La Réunion

The first permanent settlement of the island (formerly Ile Bourbon) dates back to 1665 but sugar has been planted immediately as a crop under Etienne Regnault, its first governor. Less they forty years later, they acquired the first stills to distill rum. However, the first modern distillery has not been set up before 1815, when the production of sugar picked up. In 1842, the number of sugar-processing plants and distilleries increased to twelve and six, respectively. Demand for their products should increase further with World War I, when it was used in the manufacture of explosives and pharmaceuticals by the colonial ruler. Subsequently, the number of distilleries increased to 31, 16 of which were independent of sugar-processing plants. Things should change with World War II: France has been occupied and could not receive further shipments of rum from it overseas colonies, resulting in the closure of all but one distillery, Isautier. In 1972, the GIE (Economic Interest Group) started to organise the production of rum by three distilleries, Savanna, Rivière du Mât and Isautier, who should sell under the name Charette. A 200ml bottle of Charette has been introduced in 1988 with the purpose to counter the sales of small doses of rum by small shops, which in turn led to a relatively high alcohol dependency on La Réunion. To counter this in turn, the abv of Charette has been brought down from 49% to only 40%. Today only three distilleries are left and running, distilling both, agricole and traditional rum.

Isautier
The Isautier Distillery has been founded in 1845 by the Isautier brothers Charles and Louis, who landed on La Réunion in 1832. After they died, Charles’ wife Antoinette Isautier (born Orré) , took over the charge of the distillery in 1865 and renamed it in “Widow of Ch. Isautier & Sons”. Around that time Isautier also got its signature stoneware bottle. In 1878, they presented their rum for the first time outside of La Réunion at the third Universal Exhibition in Paris and were even awarded a medal but real success didn’t kick in until Antoinette’s grandson Alfred Isautier (born in 1881) bought up his brother’s shares in 1910 to found the ‘Etablissements Isautier’. He increased the product range by adding punches, added a column still and started to distribute Isautier rums around the world. The next step of innovations started in the 1960s and 70s, when Alfred used the sugar industry’s by-products to process them in goods such as chocolate, jam, vinegar, prefumes, wax polish, candles, mattresses cattle food and more, which opened the way for more than sixty new companies and economic development on the island. In 2011, the distillery has been closed and was moved to a new site in Saint-Pierre, where it was rebuilt in a more sustainable way, including France’s first solar air conditioning system. Today they produce both, traditionnel and agricole rums as well es Rhum Arrangés and the flavoured punches mentioned above.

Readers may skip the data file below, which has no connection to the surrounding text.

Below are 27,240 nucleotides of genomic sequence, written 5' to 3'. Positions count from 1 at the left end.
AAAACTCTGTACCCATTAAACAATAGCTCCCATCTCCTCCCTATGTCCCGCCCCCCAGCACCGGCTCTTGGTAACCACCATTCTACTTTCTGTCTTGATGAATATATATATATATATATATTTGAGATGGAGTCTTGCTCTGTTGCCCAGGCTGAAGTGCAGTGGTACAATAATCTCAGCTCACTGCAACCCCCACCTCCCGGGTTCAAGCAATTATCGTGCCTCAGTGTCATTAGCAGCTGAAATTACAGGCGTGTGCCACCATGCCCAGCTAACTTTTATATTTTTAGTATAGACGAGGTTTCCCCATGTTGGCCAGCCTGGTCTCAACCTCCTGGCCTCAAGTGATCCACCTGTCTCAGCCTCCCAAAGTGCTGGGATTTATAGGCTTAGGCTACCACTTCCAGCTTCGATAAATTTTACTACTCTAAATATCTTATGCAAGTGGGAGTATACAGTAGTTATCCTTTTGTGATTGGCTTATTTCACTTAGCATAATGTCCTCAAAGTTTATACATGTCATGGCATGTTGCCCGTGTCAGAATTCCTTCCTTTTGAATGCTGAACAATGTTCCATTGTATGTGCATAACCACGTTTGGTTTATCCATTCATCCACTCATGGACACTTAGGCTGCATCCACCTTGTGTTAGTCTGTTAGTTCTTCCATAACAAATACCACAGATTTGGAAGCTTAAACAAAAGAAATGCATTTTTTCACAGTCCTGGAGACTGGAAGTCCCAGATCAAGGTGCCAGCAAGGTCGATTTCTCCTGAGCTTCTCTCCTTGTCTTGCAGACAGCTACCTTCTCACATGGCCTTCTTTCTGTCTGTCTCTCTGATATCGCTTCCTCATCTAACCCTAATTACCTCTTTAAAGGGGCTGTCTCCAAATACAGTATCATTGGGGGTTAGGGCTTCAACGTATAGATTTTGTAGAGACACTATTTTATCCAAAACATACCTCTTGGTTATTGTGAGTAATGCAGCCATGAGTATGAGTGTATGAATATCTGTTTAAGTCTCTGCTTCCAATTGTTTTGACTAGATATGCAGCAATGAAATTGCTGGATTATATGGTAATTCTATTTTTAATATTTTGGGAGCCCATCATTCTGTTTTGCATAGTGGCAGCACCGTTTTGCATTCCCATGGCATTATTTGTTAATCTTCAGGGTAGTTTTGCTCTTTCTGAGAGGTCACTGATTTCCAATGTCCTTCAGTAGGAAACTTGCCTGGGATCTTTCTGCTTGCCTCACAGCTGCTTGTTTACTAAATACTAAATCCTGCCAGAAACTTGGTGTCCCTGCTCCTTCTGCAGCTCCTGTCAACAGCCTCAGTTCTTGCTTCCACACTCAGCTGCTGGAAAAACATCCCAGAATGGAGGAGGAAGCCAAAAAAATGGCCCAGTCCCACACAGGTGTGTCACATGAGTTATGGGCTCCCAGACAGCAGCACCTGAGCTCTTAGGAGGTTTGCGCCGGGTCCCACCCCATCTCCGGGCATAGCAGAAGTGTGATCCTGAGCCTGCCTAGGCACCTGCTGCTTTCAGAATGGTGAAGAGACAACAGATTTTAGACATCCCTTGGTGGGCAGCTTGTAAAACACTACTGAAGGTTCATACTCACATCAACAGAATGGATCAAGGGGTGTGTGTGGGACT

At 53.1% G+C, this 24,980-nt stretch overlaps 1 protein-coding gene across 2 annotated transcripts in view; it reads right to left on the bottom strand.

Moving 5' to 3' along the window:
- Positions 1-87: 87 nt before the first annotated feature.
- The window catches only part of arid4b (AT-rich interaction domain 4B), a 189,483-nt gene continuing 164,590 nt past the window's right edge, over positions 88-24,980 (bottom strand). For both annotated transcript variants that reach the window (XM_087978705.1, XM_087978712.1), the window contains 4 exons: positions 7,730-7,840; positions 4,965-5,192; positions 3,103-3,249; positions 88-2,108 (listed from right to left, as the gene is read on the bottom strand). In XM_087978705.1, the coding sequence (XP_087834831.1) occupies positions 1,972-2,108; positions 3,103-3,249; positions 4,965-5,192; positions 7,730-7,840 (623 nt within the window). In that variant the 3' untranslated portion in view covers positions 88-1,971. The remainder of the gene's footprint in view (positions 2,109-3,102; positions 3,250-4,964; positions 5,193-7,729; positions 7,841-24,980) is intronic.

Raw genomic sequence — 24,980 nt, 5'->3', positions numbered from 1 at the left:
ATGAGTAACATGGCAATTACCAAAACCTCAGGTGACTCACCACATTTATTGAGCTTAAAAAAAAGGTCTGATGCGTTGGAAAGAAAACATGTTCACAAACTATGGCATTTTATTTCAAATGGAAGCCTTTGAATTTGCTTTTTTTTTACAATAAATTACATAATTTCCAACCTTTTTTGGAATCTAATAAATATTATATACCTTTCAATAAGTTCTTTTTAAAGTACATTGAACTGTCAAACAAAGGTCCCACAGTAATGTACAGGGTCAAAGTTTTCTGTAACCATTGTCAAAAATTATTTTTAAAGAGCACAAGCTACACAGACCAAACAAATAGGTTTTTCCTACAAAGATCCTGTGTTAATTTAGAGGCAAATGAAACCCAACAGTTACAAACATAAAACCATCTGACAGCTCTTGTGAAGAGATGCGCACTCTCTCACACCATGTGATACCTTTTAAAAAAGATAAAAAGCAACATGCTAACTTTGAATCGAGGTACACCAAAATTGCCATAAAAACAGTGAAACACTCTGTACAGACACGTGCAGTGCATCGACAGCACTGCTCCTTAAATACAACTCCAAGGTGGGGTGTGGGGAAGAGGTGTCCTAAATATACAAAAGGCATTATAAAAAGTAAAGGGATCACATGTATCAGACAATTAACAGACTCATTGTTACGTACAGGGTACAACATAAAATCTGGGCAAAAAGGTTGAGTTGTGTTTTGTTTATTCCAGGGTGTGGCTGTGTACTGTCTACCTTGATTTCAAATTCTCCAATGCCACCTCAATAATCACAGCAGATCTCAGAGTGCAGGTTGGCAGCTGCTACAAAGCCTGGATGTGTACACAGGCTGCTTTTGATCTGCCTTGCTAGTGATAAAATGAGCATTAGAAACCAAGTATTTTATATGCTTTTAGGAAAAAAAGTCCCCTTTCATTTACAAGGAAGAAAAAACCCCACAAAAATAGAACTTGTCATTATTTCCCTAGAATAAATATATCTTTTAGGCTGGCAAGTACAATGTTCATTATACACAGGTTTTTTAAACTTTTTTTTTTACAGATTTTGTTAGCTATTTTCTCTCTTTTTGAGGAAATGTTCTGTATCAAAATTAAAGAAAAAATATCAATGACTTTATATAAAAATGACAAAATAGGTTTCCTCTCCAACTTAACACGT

Rivière du Mât

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Rivière du Mât Distillery.

Not too much is known about Rivière du Mât but the distillery dates back to the 19th centuary, when it has been founded in the town of, yes, Rivière du Mât. In 1984 it was transferred to St. Benoît. It’s the biggest distillery in terms of output on La Réunion and about 85% of its rum is produced for export. Like the other distilleries on the island, they produce from both, fresh sugar cane juice and molasses, which they got from the sugar factories Gol and Bois Rouge.

  • Rivière du Mât 6YO, 42%
  • Rivière du Mât XO, 42%

Savanna

savasava (3)
French Savalle Still at Savanna Distillery.

Founded in 1870 in Saint Paul on the west of Réunion, Savanna more or less always distilled from both, molasses- and cane juice wines. After several ownership changes, the distillery has been moved to Bois-Rouge in 1992, with the ageing cellars following three years later. At least today, the entire supply- and production chain is fully integrated, from the sugar cane to final bottling. Somewhat surprisingly, all of Savanna’s r(h)ums are produced by a column still established in 1964. Solely based on tasting I probably would not have believed this! There is one exception however: The HERR, which has secretly been distilled by an alambic pot still. I hope there is more to come. Anyways, I have no idea where Savanna has been hiding all the time but even for many articulate rum nerds, at least outside of France, it has been a somewhat ‘recent’ discovery. My guess is that Tereos’ (a global conglomerate dealing with sugar, beets and their derivatives) acquisition of the previous owners in 2010 has a lot to do with it.

Charette (Not a Distillery)

Other/ unknown

  • Barrique Île de la Réunion 9YO (2008-2017), 43%
  • Liberté White Rum, 37,5%
  • Mascarin Grand Rivière Saint-Jean 10YO, 49%